Thought leadership revolves around the idea that it’s not enough for your employees to just perform customer support. They also need to feel engaged when doing it, so that customers can actually see that your employees enjoy interacting with them.
Engaging with Promoters is also an important part of Thought Leadership, as they have the potential to become brand advocates if nurtured enough. One approach a lot of business owners like to try out is identifying Promoters, and following up with referral offers to get them to spread the word about their brand, and attract new potential clients.
Lastly, another aspect is that the customer has to be the core of your business culture in order to achieve success in the market.
NPS vs NPS2 – What is the Difference?
NPS (be it the first version or the second one) is still about measuring, managing, and improving consumer loyalty.
However, a newer, more holistic approach is used for handling customer satisfaction with NPS2. Also, the elements that are used as metrics in the NPS methodology have changed too.
Here’s an overview of what we mean:
The Focus Is No Longer on the NPS Score
The shift is now towards focusing on the customer journey and using the score just for guidance. After all, if you are only fixed on the score itself, you end up placing restrictions on the actions you can take.
Also, the idea is to monitor the entire customer journey – not just parts of it. It’s the only way you can make sure you’re always focusing on offering the best customer experience during each stage of the customer lifecycle.
This is something we were really happy to hear about. We’ve actually said this numerous times: The NPS score is more than just a number. It can be volatile, and you need to focus on multiple aspects (like the margin of error, the response rate you get, and the number of people who respond – just to name a few examples).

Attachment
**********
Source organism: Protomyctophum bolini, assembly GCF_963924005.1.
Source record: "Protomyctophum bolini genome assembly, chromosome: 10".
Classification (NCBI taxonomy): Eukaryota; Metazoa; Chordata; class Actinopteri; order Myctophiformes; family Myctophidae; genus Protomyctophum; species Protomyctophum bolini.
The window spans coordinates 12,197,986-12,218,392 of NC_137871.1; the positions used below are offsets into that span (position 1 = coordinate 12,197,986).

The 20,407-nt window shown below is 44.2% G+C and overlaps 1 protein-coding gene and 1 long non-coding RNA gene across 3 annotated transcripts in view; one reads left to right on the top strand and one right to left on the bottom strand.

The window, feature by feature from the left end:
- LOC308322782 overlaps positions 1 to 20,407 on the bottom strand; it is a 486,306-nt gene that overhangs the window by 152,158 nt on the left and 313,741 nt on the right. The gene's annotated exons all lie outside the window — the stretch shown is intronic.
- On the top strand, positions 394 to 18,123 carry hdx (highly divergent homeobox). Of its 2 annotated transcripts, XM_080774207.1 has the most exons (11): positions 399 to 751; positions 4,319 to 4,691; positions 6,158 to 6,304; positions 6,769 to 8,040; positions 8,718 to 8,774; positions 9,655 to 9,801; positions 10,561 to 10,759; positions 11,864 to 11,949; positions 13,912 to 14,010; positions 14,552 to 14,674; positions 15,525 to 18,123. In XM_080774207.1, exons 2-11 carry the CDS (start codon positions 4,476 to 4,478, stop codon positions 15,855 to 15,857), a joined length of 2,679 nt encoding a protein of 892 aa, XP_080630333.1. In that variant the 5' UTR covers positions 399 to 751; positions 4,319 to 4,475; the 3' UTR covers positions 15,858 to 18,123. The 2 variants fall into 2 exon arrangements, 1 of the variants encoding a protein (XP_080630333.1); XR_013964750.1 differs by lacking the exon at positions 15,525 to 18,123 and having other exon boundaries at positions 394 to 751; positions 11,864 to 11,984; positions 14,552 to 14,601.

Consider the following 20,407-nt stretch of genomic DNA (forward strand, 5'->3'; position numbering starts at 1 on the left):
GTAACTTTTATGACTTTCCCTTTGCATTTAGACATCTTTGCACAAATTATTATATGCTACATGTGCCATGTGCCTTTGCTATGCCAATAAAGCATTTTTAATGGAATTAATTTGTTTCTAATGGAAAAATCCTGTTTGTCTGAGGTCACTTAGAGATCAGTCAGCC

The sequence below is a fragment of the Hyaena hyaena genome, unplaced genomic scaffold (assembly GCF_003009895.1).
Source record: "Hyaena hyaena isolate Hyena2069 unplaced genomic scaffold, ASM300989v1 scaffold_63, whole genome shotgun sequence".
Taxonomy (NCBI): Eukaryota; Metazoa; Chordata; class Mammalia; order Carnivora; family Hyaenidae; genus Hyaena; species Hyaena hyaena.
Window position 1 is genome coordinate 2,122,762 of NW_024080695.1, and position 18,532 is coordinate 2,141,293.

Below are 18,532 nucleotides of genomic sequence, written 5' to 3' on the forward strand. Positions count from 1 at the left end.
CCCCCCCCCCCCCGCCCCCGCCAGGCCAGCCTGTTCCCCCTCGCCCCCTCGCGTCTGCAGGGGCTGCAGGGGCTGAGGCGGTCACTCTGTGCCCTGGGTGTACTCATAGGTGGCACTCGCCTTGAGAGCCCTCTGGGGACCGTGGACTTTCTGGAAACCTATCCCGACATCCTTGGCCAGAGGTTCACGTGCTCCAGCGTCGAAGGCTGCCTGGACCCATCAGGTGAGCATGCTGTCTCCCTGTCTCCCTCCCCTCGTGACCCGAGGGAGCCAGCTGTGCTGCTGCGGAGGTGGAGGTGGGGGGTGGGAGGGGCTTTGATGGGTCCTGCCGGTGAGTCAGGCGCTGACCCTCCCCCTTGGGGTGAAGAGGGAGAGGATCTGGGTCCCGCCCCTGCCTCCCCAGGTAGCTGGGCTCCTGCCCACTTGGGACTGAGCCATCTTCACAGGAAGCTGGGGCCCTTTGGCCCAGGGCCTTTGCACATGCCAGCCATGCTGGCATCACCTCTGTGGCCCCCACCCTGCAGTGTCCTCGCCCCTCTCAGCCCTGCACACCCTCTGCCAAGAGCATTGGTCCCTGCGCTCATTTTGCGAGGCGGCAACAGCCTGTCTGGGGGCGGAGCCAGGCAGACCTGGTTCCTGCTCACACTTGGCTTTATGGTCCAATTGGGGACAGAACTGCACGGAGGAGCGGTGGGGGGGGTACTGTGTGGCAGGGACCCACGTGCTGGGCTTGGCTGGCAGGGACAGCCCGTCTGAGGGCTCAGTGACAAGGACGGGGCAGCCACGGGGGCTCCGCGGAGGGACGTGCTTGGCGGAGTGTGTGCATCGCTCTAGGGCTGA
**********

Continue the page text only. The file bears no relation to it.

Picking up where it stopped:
Relevant Data Comes Not Only from Surveys
Understanding customer needs is vital to ensure growth and extend customer lifetime, and the emerging variety of data sources is much helpful in responding to this challenge. While NPS surveys offer great insights into how your brand and services or products are perceived, there is much more to explore.
NPS2 expands to more data sources, from social feedback to operational data, aimed at a comprehensive perception of the customer journey. By looking into different info sets, the new methodology tends to effectively embrace this data diversity and drive continuous improvements in every business aspect.
Here are some examples of additional data source NPS2 takes into consideration:
- Insights captured during conversations with clients
- Unstructured feedback (essentially, feedback customers leave on social media)
- Operational data (helpdesk, billing and accounting data, etc.)
The Emphasis Is No Longer Only on Detractor Recovery
Instead, the idea is to focus more on engaging and nurturing Promoters. While it’s always a good idea to make sure your Detractor number isn’t too high, building a relationship with your Promoters can be more beneficial in the long run.
After all, they are the people who aren’t just recurring customers. They are also the ones who promote your brand online – whether it is when they make an online post, tell their friends and family about your products/services, or when they just mention your brand in a comment.